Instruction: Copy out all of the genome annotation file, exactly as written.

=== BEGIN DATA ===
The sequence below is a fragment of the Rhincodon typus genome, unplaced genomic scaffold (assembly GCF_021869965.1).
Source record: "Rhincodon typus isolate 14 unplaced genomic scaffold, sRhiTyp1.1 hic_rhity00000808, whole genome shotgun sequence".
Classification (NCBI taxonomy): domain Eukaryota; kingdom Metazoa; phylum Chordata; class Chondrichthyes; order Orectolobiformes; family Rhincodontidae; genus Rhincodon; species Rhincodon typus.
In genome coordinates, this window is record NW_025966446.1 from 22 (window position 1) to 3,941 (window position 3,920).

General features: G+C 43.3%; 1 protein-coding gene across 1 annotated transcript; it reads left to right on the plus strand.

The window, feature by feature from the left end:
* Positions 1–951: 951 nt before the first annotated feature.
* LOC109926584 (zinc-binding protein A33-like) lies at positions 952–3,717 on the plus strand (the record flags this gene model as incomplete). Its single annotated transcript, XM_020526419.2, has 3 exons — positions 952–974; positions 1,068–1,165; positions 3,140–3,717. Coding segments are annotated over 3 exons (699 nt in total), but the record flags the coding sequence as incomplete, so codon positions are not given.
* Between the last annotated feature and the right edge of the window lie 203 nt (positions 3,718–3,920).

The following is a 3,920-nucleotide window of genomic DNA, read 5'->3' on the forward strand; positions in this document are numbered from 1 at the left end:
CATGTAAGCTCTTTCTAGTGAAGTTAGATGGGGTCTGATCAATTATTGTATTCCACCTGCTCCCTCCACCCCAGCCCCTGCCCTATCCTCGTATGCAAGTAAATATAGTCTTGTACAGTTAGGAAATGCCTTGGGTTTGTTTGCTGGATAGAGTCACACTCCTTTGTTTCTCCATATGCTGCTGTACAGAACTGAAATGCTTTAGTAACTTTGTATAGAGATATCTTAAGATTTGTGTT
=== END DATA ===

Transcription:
The sequence below is a fragment of the Rhincodon typus genome, unplaced genomic scaffold (assembly GCF_021869965.1).
Source record: "Rhincodon typus isolate 14 unplaced genomic scaffold, sRhiTyp1.1 hic_rhity00000808, whole genome shotgun sequence".
Classification (NCBI taxonomy): domain Eukaryota; kingdom Metazoa; phylum Chordata; class Chondrichthyes; order Orectolobiformes; family Rhincodontidae; genus Rhincodon; species Rhincodon typus.
In genome coordinates, this window is record NW_025966446.1 from 22 (window position 1) to 3,941 (window position 3,920).

General features: G+C 43.3%; 1 protein-coding gene across 1 annotated transcript; it reads left to right on the plus strand.

The window, feature by feature from the left end:
* Positions 1–951: 951 nt before the first annotated feature.
* LOC109926584 (zinc-binding protein A33-like) lies at positions 952–3,717 on the plus strand (the record flags this gene model as incomplete). Its single annotated transcript, XM_020526419.2, has 3 exons — positions 952–974; positions 1,068–1,165; positions 3,140–3,717. Coding segments are annotated over 3 exons (699 nt in total), but the record flags the coding sequence as incomplete, so codon positions are not given.
* Between the last annotated feature and the right edge of the window lie 203 nt (positions 3,718–3,920).

The following is a 3,920-nucleotide window of genomic DNA, read 5'->3' on the forward strand; positions in this document are numbered from 1 at the left end:
CATGTAAGCTCTTTCTAGTGAAGTTAGATGGGGTCTGATCAATTATTGTATTCCACCTGCTCCCTCCACCCCAGCCCCTGCCCTATCCTCGTATGCAAGTAAATATAGTCTTGTACAGTTAGGAAATGCCTTGGGTTTGTTTGCTGGATAGAGTCACACTCCTTTGTTTCTCCATATGCTGCTGTACAGAACTGAAATGCTTTAGTAACTTTGTATAGAGATATCTTAAGATTTGTGTT